The Labor Party, which calls for easing budget-deficit cutting to boost growth, would take 34 seats, while the Liberals would win 35, a TNS NIPO poll showed yesterday. Labor was eight seats behind the Liberals a week ago. The survey of 1,917 people had a margin of error of two to three seats.
Results matching the polls may yield a return of the grand coalition that governed for eight years until 2002, making unlikely a shift in direction in Dutch backing for German Chancellor Angela Merkel’s austerity-first approach toward the euro-area financial crisis.
“The most likely outcome remains a centrist, pragmatic coalition, which clearly is the preferred option in Brussels and Berlin,” according to the London-based research institute Open Europe. “The Dutch elections are therefore unlikely to radically change the immediate political dynamics of the eurozone crisis in the short-term.”
Neither of the leading parties’ preferred partners would have enough seats to allow a majority in the 150-seat parliament in The Hague, according to the poll.
“It is obvious that this has become a very tight race between Labor and the Liberals,” TNS NIPO said in a statement with the survey, describing the vote as “too close to call.”
The poll showed anti-immigrant leader Geert Wilders’ Freedom Party would get 17 seats, down from 24 currently; the Christian Democrats would fall to 12 from 21; the Socialists would gain 21 from 15 and D66 would get 13, up from 10.
Polling stations opened at 7:30 a.m. and turnout at around 2:00 p.m. was 27 percent, polling firm Ipsos Synovate said. A first exit poll will be released by Ipsos Synovate shortly after voting ends at 9 p.m. Preliminary results are expected around midnight. The result may be as close as in 2010 when Labor lost the election to the Liberals with a difference of 80,770 votes from a total of 9.4 million. Turnout in 2010 was 75.4 percent out of a total of 12.5 million eligible voters.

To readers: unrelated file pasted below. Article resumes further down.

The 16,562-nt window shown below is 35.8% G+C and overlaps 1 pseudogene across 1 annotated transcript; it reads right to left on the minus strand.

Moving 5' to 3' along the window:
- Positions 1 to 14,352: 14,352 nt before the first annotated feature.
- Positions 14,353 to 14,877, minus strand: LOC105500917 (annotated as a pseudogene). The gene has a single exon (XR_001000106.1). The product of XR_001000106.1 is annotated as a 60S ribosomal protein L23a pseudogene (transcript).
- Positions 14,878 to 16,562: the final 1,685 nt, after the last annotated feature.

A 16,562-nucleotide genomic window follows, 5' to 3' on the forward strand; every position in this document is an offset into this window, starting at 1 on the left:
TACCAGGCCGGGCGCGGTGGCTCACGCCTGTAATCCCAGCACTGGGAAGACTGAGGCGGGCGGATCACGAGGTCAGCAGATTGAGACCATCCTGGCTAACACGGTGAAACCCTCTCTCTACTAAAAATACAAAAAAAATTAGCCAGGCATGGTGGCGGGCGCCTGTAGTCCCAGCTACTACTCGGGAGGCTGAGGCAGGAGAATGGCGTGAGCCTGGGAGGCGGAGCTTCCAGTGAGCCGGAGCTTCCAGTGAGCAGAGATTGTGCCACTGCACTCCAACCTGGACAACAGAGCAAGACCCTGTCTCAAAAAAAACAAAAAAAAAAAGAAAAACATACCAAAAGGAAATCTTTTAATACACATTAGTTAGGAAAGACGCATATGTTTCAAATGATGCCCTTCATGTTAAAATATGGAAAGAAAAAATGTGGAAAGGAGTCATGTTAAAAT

Rutte has backed Merkel as she staved off calls to provide more aid to cash-strapped southern European countries. At the same time, he has drawn criticism from some opposition parties for helping out Greece while cutting back pensions and health- care spending. Samsom is willing to extend Greece’s financial lifeline while Rutte won’t back a third aid package.
“It is wrong to assume that this crisis will be solved by a choice between Paris or Berlin,” Samsom said in a televised debate yesterday. “Europe is not about axes, Europe is about cooperation. Otherwise you will never get out of this crisis.”
Elections were called after Rutte’s Cabinet resigned on April 23, when Wilders, who had been backing a minority government of Liberals and Christian Democrats, withdrew support over proposed spending cuts and tax increases. Rutte won backing from opposition parties for an austerity package three days later.
Under the Dutch electoral system, shares of the vote translate directly into seats in the lower house, with 0.67 percent of the nationwide vote enough for a seat. That can lead to a glut of parties in parliament, meaning it could take months for a coalition to be formed.
As one of the euro area’s four countries with a top AAA grade, demand for Dutch debt survived the collapse of Rutte’s government with investors focused on the nation’s relative fiscal strength as a haven from Europe’s market turbulence.
The Dutch economy may shrink this year, according to the median of 11 economist forecasts gathered by Bloomberg. An unemployment rate of 6.5 percent, the highest in seven years, is still the second-lowest in the euro area after Austria.
The Netherlands yesterday sold 2 billion euros ($2.6 billion) of 10-year bonds at the lowest yield in at least five years, signaling investor confidence in the country’s budget discipline.
To contact the editor responsible for this story: James Hertling at email@example.com